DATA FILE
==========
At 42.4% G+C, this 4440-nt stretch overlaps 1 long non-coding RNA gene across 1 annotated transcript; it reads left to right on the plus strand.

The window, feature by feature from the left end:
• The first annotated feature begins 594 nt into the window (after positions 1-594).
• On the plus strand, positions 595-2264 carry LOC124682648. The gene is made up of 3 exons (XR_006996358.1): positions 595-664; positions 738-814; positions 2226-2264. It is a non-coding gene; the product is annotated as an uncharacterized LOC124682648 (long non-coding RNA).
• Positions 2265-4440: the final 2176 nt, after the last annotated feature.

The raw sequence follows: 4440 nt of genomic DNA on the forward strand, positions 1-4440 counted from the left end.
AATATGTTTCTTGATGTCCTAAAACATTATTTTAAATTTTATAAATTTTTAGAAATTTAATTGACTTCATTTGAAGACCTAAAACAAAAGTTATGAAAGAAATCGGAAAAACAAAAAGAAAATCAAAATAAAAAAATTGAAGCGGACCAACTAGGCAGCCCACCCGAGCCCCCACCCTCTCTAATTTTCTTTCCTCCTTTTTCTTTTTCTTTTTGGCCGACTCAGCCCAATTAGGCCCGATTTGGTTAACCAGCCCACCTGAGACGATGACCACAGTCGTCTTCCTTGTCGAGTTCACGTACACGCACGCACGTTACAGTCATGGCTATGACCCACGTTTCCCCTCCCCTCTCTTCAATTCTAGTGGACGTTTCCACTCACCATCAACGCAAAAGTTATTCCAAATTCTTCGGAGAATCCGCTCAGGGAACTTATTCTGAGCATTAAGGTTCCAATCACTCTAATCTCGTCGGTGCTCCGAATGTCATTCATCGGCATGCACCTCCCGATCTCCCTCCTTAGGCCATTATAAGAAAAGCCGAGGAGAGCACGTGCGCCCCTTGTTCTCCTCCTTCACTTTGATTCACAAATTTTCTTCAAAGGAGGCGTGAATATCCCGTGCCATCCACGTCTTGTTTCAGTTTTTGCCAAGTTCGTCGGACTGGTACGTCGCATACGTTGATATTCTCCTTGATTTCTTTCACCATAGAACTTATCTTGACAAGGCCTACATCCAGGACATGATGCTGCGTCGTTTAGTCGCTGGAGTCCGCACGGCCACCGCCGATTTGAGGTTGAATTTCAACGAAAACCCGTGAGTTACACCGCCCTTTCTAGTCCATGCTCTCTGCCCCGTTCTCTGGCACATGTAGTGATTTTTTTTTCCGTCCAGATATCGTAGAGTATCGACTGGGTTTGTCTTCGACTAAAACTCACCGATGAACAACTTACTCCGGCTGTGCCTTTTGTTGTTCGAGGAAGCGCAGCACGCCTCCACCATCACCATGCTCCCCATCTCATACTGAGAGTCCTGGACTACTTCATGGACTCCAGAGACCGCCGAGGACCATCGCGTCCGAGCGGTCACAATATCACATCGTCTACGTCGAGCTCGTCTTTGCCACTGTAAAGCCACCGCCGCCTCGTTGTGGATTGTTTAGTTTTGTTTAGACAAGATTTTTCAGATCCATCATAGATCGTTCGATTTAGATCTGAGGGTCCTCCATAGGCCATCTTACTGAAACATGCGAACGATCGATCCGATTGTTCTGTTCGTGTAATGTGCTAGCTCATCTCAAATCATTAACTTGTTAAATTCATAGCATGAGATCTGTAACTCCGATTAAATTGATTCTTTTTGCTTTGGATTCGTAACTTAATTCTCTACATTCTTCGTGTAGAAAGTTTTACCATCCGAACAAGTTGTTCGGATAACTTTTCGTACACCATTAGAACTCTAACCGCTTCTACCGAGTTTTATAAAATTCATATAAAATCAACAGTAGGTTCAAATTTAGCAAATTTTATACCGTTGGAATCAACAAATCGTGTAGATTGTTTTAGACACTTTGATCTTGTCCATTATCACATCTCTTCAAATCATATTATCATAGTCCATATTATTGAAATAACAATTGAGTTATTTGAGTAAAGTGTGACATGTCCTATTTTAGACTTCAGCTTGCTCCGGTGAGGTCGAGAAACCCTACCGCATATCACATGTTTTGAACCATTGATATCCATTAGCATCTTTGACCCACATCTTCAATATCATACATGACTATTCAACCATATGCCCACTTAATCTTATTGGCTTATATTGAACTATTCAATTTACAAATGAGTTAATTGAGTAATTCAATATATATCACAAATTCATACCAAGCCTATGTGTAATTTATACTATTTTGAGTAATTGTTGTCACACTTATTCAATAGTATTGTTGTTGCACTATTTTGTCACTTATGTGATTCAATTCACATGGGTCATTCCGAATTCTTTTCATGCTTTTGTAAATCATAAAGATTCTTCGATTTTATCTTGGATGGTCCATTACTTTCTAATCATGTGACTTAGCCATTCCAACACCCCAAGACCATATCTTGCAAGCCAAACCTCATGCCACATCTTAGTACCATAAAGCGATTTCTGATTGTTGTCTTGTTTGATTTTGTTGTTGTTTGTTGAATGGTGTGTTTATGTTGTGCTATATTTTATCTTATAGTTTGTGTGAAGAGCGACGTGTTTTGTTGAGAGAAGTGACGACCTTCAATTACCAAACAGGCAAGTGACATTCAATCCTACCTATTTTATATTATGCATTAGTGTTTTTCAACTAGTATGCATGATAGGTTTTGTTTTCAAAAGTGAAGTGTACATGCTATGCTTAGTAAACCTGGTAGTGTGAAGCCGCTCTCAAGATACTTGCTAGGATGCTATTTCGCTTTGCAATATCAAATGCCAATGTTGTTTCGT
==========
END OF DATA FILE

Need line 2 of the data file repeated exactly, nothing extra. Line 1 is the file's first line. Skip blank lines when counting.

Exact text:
The window, feature by feature from the left end: